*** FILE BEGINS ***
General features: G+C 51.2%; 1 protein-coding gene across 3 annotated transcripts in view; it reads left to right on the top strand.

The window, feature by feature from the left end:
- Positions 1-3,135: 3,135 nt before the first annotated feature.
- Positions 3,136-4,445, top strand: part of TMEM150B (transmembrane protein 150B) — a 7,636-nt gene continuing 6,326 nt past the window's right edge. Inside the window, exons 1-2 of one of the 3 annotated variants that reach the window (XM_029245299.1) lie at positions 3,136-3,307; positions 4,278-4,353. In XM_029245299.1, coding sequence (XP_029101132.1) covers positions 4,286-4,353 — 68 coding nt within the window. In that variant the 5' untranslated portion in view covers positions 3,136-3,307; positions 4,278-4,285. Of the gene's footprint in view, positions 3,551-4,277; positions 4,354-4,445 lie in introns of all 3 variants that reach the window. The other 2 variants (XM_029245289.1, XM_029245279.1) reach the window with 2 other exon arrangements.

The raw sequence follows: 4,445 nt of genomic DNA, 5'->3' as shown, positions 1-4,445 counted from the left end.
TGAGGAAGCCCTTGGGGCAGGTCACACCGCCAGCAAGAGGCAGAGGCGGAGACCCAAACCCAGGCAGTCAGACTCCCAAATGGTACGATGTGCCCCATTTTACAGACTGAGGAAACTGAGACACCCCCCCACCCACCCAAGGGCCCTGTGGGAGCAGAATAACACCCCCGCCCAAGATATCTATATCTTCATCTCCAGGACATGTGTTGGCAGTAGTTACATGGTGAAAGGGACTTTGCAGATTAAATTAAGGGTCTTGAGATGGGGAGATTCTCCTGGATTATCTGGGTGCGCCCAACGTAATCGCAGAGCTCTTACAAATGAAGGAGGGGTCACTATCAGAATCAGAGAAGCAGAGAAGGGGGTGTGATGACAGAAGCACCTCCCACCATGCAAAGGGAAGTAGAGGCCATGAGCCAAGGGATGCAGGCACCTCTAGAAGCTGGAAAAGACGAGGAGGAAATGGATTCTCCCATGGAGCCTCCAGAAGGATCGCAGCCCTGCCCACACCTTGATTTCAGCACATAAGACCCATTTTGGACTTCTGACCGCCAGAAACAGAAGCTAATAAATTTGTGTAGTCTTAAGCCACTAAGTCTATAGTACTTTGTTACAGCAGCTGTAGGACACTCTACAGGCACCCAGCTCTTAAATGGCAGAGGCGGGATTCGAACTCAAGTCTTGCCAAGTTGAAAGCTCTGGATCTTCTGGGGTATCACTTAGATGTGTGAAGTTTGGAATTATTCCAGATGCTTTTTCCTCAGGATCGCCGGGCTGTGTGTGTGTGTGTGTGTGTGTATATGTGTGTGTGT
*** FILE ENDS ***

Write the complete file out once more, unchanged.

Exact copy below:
General features: G+C 51.2%; 1 protein-coding gene across 3 annotated transcripts in view; it reads left to right on the top strand.

The window, feature by feature from the left end:
- Positions 1-3,135: 3,135 nt before the first annotated feature.
- Positions 3,136-4,445, top strand: part of TMEM150B (transmembrane protein 150B) — a 7,636-nt gene continuing 6,326 nt past the window's right edge. Inside the window, exons 1-2 of one of the 3 annotated variants that reach the window (XM_029245299.1) lie at positions 3,136-3,307; positions 4,278-4,353. In XM_029245299.1, coding sequence (XP_029101132.1) covers positions 4,286-4,353 — 68 coding nt within the window. In that variant the 5' untranslated portion in view covers positions 3,136-3,307; positions 4,278-4,285. Of the gene's footprint in view, positions 3,551-4,277; positions 4,354-4,445 lie in introns of all 3 variants that reach the window. The other 2 variants (XM_029245289.1, XM_029245279.1) reach the window with 2 other exon arrangements.

The raw sequence follows: 4,445 nt of genomic DNA, 5'->3' as shown, positions 1-4,445 counted from the left end.
TGAGGAAGCCCTTGGGGCAGGTCACACCGCCAGCAAGAGGCAGAGGCGGAGACCCAAACCCAGGCAGTCAGACTCCCAAATGGTACGATGTGCCCCATTTTACAGACTGAGGAAACTGAGACACCCCCCCACCCACCCAAGGGCCCTGTGGGAGCAGAATAACACCCCCGCCCAAGATATCTATATCTTCATCTCCAGGACATGTGTTGGCAGTAGTTACATGGTGAAAGGGACTTTGCAGATTAAATTAAGGGTCTTGAGATGGGGAGATTCTCCTGGATTATCTGGGTGCGCCCAACGTAATCGCAGAGCTCTTACAAATGAAGGAGGGGTCACTATCAGAATCAGAGAAGCAGAGAAGGGGGTGTGATGACAGAAGCACCTCCCACCATGCAAAGGGAAGTAGAGGCCATGAGCCAAGGGATGCAGGCACCTCTAGAAGCTGGAAAAGACGAGGAGGAAATGGATTCTCCCATGGAGCCTCCAGAAGGATCGCAGCCCTGCCCACACCTTGATTTCAGCACATAAGACCCATTTTGGACTTCTGACCGCCAGAAACAGAAGCTAATAAATTTGTGTAGTCTTAAGCCACTAAGTCTATAGTACTTTGTTACAGCAGCTGTAGGACACTCTACAGGCACCCAGCTCTTAAATGGCAGAGGCGGGATTCGAACTCAAGTCTTGCCAAGTTGAAAGCTCTGGATCTTCTGGGGTATCACTTAGATGTGTGAAGTTTGGAATTATTCCAGATGCTTTTTCCTCAGGATCGCCGGGCTGTGTGTGTGTGTGTGTGTGTGTATATGTGTGTGTGT